When I find myself in a heap on the floor, flooded with the painful emotions, I am driven to cry out to Jesus, knowing that he both hears and cares. In that moment, while chaos crashes around me, he is my peace. Often, it is not until later that I look back and see it was his provision, protection, and presence that carried me through.
If you find yourself walking into church, your job, or the grocery store, feeling as though no one can enter into the pain that weighs upon you, let it drive you to God’s word and to prayer. As we remember that Jesus Christ suffered for our sake, proving his love for us at the cross, we will find peace in knowing that he not only knows our pain, but is with us, providing the grace that is needed each day.
Knowing that God is working all things for our good (for those who love him) means we can step out in faith and confidence without needing the approval and complete understanding of those around us.
2. You have hope.
In Christ, there is hope for believers both for today and for eternity where all things will be made right! All tears will be wiped away, and all we have endured with faith and patience will be rewarded in our Savior’s glorious presence. When our hope rests in earthly circumstances or when we dwell on what could be or what could have been, we’ll find ourselves discontent, frustrated, and stressed out. The Lord alone is our unshakable hope, no matter the outcome of our circumstances.
I have learned to trust that if my worst fears come to pass, he will empower me, somehow use it for my good, and glorify himself through it. And should my greatest earthly desires for healing and answers come to pass, it will also be because of his grace, for my good, and for his glory.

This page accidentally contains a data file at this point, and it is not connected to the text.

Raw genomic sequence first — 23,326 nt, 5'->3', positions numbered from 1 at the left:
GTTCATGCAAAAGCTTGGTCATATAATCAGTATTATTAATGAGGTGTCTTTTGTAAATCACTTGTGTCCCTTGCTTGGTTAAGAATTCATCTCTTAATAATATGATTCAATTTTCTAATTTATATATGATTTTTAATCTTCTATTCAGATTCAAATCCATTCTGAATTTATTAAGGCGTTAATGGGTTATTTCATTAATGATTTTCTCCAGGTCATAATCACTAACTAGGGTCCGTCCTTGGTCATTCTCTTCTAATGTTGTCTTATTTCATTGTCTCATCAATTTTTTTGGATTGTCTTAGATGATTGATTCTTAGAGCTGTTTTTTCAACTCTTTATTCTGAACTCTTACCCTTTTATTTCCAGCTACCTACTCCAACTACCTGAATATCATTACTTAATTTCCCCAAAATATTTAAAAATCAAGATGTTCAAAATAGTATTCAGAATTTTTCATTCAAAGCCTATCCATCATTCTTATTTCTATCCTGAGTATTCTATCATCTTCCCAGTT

Despite how hopeless and discouraging our circumstances may seem, we can trust that Jesus Christ can take what is broken and grieving our hearts, and make it into something beautiful and eternal.
3. You are not defined by disability.
This can be difficult to remember for the parent whose child is labeled out of control, disobedient, disrespectful, aggressive, or “different.” No matter how much I remind myself of this truth, I am often tempted to feel ashamed and embarrassed by my child’s behavior as I am aware of what other people must be assuming about us.
Our security and confidence cannot be defined by our children, parenting, or anything other than who we are in Christ. If you are a Christian, trust that you have been chosen and called to parent this child. If the God who spoke all things into creation ordained this in your life, who else’s opinion should steal the confidence and security you can have in his loving purpose for you?